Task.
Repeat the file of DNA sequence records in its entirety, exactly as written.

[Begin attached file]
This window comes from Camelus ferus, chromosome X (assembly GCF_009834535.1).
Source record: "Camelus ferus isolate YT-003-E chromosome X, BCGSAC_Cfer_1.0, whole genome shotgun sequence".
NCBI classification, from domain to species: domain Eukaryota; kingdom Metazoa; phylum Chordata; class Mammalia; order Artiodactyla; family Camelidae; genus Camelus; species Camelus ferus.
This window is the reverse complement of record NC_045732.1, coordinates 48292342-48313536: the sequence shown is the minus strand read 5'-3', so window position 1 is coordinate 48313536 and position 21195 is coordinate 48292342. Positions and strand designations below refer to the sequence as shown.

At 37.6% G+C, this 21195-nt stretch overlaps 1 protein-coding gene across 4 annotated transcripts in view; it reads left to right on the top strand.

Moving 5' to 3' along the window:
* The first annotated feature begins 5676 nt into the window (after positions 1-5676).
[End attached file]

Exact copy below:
This window comes from Camelus ferus, chromosome X (assembly GCF_009834535.1).
Source record: "Camelus ferus isolate YT-003-E chromosome X, BCGSAC_Cfer_1.0, whole genome shotgun sequence".
NCBI classification, from domain to species: domain Eukaryota; kingdom Metazoa; phylum Chordata; class Mammalia; order Artiodactyla; family Camelidae; genus Camelus; species Camelus ferus.
This window is the reverse complement of record NC_045732.1, coordinates 48292342-48313536: the sequence shown is the minus strand read 5'-3', so window position 1 is coordinate 48313536 and position 21195 is coordinate 48292342. Positions and strand designations below refer to the sequence as shown.

At 37.6% G+C, this 21195-nt stretch overlaps 1 protein-coding gene across 4 annotated transcripts in view; it reads left to right on the top strand.

Moving 5' to 3' along the window:
* The first annotated feature begins 5676 nt into the window (after positions 1-5676).